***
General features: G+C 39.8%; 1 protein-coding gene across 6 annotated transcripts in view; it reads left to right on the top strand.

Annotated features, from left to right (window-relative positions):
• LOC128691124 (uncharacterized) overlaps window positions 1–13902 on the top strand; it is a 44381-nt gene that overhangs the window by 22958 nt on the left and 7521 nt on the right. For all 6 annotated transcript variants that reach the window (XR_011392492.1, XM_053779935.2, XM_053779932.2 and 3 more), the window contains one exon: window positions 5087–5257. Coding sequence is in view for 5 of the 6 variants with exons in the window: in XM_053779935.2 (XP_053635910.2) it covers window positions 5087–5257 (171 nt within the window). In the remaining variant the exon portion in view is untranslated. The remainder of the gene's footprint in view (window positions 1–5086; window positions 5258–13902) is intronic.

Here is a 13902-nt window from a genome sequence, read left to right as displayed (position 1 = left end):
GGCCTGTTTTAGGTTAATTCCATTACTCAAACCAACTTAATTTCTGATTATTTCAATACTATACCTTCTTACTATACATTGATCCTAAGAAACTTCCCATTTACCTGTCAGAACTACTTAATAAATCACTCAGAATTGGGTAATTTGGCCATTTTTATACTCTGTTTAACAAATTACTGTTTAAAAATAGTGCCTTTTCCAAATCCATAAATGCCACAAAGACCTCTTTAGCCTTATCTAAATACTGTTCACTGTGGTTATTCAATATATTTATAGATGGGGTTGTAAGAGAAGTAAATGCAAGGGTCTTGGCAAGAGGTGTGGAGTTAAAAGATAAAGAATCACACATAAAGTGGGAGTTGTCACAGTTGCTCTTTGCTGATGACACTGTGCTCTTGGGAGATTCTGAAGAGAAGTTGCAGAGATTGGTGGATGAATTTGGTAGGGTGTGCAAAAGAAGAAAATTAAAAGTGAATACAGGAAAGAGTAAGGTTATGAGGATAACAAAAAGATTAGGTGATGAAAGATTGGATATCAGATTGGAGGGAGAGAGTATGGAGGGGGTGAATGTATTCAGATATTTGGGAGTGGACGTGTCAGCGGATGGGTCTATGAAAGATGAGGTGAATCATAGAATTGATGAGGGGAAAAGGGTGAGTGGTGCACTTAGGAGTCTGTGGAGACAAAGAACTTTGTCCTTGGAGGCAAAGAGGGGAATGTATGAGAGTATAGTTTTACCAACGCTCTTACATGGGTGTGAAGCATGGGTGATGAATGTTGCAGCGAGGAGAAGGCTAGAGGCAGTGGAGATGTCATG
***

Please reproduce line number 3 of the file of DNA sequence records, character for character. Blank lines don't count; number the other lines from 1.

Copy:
• LOC128691124 (uncharacterized) overlaps window positions 1–13902 on the top strand; it is a 44381-nt gene that overhangs the window by 22958 nt on the left and 7521 nt on the right. For all 6 annotated transcript variants that reach the window (XR_011392492.1, XM_053779935.2, XM_053779932.2 and 3 more), the window contains one exon: window positions 5087–5257. Coding sequence is in view for 5 of the 6 variants with exons in the window: in XM_053779935.2 (XP_053635910.2) it covers window positions 5087–5257 (171 nt within the window). In the remaining variant the exon portion in view is untranslated. The remainder of the gene's footprint in view (window positions 1–5086; window positions 5258–13902) is intronic.